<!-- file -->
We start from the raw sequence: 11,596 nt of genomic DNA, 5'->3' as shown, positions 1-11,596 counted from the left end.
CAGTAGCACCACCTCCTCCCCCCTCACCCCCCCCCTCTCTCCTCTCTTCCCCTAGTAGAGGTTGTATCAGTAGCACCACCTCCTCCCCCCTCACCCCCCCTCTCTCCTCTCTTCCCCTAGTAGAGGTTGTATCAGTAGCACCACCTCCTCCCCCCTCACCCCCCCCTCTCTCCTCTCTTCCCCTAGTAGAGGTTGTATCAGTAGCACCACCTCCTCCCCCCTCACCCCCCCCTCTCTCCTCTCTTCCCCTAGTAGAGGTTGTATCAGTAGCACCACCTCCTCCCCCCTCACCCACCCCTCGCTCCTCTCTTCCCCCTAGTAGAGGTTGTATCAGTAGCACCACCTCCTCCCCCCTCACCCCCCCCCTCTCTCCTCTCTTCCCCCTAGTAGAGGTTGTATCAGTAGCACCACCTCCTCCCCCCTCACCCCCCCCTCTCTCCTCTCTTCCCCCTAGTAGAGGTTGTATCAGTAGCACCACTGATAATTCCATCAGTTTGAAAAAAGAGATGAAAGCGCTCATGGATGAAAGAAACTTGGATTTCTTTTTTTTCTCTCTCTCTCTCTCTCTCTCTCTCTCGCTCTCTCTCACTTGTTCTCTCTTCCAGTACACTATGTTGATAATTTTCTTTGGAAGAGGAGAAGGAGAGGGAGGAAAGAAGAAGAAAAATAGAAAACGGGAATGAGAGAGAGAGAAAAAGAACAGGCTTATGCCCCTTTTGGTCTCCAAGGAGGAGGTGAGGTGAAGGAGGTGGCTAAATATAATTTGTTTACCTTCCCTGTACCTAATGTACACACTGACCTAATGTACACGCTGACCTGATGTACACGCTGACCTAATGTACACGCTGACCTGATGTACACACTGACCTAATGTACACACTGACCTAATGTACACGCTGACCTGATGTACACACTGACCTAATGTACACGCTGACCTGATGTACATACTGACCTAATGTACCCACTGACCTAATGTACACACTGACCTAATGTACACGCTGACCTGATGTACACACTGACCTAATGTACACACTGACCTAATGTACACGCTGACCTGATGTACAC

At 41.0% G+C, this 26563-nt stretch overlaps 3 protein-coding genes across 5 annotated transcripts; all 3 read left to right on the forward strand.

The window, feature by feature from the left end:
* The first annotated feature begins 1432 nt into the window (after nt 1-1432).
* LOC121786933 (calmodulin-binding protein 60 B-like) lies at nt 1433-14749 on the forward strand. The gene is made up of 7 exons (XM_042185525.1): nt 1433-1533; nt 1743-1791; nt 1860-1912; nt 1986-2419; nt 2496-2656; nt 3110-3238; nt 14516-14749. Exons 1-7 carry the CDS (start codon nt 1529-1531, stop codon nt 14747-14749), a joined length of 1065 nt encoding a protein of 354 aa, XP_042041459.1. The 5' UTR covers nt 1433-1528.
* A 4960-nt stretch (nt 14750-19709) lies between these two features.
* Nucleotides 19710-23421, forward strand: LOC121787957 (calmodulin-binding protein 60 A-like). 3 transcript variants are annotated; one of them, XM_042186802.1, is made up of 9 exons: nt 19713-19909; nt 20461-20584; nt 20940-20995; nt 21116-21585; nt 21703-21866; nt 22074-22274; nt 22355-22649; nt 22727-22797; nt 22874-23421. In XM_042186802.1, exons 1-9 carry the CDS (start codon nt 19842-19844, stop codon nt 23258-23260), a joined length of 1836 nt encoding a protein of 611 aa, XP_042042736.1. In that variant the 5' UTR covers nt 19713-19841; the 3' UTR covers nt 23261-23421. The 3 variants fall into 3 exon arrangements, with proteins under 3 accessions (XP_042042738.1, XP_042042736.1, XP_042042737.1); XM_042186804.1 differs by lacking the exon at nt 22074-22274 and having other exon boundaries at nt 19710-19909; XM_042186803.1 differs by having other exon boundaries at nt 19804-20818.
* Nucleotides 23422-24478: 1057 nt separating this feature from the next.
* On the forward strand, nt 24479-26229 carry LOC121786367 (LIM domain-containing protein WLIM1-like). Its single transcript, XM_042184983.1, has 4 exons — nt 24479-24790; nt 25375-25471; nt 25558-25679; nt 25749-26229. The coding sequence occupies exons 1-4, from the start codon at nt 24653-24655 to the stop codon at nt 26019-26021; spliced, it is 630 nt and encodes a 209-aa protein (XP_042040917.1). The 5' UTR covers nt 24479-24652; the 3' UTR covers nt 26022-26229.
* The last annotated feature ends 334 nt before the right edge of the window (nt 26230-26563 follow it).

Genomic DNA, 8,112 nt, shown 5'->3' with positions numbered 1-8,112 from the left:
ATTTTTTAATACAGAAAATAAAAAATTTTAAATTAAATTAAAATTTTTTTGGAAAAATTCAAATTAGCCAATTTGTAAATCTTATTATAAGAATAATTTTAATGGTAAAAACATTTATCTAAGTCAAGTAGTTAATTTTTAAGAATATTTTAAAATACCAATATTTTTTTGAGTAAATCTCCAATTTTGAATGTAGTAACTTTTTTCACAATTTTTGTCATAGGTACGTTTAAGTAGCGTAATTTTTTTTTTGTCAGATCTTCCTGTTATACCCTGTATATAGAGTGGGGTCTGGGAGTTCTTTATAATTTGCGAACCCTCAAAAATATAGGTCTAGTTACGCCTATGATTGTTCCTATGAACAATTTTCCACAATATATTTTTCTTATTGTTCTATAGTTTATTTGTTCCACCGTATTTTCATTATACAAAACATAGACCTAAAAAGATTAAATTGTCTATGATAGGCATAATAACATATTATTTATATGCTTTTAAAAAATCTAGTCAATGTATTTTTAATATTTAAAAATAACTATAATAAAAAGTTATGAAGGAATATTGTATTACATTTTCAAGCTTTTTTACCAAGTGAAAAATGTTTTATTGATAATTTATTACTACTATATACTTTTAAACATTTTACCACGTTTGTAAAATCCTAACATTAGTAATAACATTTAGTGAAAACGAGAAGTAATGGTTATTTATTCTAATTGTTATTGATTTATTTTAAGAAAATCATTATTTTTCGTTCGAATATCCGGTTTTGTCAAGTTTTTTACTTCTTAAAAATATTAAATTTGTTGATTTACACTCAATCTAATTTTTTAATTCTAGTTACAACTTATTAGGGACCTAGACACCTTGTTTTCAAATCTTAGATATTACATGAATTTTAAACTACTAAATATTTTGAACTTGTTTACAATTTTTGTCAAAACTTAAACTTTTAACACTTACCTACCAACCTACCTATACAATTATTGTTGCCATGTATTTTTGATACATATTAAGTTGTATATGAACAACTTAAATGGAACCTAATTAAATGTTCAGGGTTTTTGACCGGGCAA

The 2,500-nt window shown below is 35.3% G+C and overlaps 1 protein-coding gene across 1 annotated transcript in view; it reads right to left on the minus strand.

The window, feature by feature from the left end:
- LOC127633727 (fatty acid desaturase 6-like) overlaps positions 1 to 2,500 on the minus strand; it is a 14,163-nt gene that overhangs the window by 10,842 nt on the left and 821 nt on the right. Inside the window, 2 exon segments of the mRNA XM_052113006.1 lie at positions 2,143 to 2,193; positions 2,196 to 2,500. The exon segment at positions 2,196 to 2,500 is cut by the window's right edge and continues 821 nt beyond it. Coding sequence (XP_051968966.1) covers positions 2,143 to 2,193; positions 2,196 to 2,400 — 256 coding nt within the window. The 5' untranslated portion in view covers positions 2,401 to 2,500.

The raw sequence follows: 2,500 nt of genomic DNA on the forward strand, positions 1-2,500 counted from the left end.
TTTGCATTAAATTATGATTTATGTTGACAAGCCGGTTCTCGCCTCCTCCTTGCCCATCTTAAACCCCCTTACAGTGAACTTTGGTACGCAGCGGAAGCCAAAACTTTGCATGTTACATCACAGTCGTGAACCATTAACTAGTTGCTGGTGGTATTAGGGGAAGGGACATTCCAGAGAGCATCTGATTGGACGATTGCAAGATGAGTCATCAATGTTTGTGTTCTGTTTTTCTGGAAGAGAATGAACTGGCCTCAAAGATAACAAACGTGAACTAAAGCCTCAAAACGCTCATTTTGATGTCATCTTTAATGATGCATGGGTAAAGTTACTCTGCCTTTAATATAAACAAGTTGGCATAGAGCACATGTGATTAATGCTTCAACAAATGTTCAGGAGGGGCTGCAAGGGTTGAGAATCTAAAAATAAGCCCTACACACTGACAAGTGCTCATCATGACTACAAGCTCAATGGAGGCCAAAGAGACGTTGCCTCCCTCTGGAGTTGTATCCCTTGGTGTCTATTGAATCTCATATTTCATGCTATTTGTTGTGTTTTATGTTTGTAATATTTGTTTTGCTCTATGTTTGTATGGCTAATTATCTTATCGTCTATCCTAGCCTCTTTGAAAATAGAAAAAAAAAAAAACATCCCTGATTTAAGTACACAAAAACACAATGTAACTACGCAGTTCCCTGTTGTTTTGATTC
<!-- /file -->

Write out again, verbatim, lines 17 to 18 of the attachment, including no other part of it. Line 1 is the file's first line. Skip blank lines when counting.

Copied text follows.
The raw sequence follows: 2,500 nt of genomic DNA on the forward strand, positions 1-2,500 counted from the left end.
TTTGCATTAAATTATGATTTATGTTGACAAGCCGGTTCTCGCCTCCTCCTTGCCCATCTTAAACCCCCTTACAGTGAACTTTGGTACGCAGCGGAAGCCAAAACTTTGCATGTTACATCACAGTCGTGAACCATTAACTAGTTGCTGGTGGTATTAGGGGAAGGGACATTCCAGAGAGCATCTGATTGGACGATTGCAAGATGAGTCATCAATGTTTGTGTTCTGTTTTTCTGGAAGAGAATGAACTGGCCTCAAAGATAACAAACGTGAACTAAAGCCTCAAAACGCTCATTTTGATGTCATCTTTAATGATGCATGGGTAAAGTTACTCTGCCTTTAATATAAACAAGTTGGCATAGAGCACATGTGATTAATGCTTCAACAAATGTTCAGGAGGGGCTGCAAGGGTTGAGAATCTAAAAATAAGCCCTACACACTGACAAGTGCTCATCATGACTACAAGCTCAATGGAGGCCAAAGAGACGTTGCCTCCCTCTGGAGTTGTATCCCTTGGTGTCTATTGAATCTCATATTTCATGCTATTTGTTGTGTTTTATGTTTGTAATATTTGTTTTGCTCTATGTTTGTATGGCTAATTATCTTATCGTCTATCCTAGCCTCTTTGAAAATAGAAAAAAAAAAAAACATCCCTGATTTAAGTACACAAAAACACAATGTAACTACGCAGTTCCCTGTTGTTTTGATTC